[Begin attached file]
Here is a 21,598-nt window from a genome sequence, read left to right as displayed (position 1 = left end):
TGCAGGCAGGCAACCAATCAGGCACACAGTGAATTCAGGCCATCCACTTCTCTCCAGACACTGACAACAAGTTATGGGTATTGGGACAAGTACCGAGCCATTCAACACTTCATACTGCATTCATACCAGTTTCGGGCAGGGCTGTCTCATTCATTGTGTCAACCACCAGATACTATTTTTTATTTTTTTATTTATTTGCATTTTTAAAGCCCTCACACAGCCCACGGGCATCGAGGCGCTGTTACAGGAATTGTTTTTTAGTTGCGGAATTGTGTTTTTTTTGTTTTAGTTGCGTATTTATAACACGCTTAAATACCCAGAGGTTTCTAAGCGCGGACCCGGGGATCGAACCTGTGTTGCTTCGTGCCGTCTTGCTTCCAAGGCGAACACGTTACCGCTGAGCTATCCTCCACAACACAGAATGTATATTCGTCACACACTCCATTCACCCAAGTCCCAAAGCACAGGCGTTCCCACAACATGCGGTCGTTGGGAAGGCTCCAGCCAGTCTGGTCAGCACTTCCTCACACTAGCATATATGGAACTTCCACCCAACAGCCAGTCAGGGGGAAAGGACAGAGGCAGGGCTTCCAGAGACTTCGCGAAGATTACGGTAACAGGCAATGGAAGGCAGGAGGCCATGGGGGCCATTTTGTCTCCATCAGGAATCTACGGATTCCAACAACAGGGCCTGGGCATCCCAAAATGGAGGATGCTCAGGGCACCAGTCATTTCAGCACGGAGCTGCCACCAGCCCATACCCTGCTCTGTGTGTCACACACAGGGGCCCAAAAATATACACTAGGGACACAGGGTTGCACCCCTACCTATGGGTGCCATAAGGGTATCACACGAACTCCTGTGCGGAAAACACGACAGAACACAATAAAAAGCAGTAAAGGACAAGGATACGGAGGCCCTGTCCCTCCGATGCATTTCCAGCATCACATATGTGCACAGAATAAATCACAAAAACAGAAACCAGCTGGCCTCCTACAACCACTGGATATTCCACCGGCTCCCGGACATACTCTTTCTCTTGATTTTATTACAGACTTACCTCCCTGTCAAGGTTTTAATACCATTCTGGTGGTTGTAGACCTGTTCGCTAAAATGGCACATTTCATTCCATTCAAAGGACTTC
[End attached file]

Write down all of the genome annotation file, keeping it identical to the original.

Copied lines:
Here is a 21,598-nt window from a genome sequence, read left to right as displayed (position 1 = left end):
TGCAGGCAGGCAACCAATCAGGCACACAGTGAATTCAGGCCATCCACTTCTCTCCAGACACTGACAACAAGTTATGGGTATTGGGACAAGTACCGAGCCATTCAACACTTCATACTGCATTCATACCAGTTTCGGGCAGGGCTGTCTCATTCATTGTGTCAACCACCAGATACTATTTTTTATTTTTTTATTTATTTGCATTTTTAAAGCCCTCACACAGCCCACGGGCATCGAGGCGCTGTTACAGGAATTGTTTTTTAGTTGCGGAATTGTGTTTTTTTTGTTTTAGTTGCGTATTTATAACACGCTTAAATACCCAGAGGTTTCTAAGCGCGGACCCGGGGATCGAACCTGTGTTGCTTCGTGCCGTCTTGCTTCCAAGGCGAACACGTTACCGCTGAGCTATCCTCCACAACACAGAATGTATATTCGTCACACACTCCATTCACCCAAGTCCCAAAGCACAGGCGTTCCCACAACATGCGGTCGTTGGGAAGGCTCCAGCCAGTCTGGTCAGCACTTCCTCACACTAGCATATATGGAACTTCCACCCAACAGCCAGTCAGGGGGAAAGGACAGAGGCAGGGCTTCCAGAGACTTCGCGAAGATTACGGTAACAGGCAATGGAAGGCAGGAGGCCATGGGGGCCATTTTGTCTCCATCAGGAATCTACGGATTCCAACAACAGGGCCTGGGCATCCCAAAATGGAGGATGCTCAGGGCACCAGTCATTTCAGCACGGAGCTGCCACCAGCCCATACCCTGCTCTGTGTGTCACACACAGGGGCCCAAAAATATACACTAGGGACACAGGGTTGCACCCCTACCTATGGGTGCCATAAGGGTATCACACGAACTCCTGTGCGGAAAACACGACAGAACACAATAAAAAGCAGTAAAGGACAAGGATACGGAGGCCCTGTCCCTCCGATGCATTTCCAGCATCACATATGTGCACAGAATAAATCACAAAAACAGAAACCAGCTGGCCTCCTACAACCACTGGATATTCCACCGGCTCCCGGACATACTCTTTCTCTTGATTTTATTACAGACTTACCTCCCTGTCAAGGTTTTAATACCATTCTGGTGGTTGTAGACCTGTTCGCTAAAATGGCACATTTCATTCCATTCAAAGGACTTC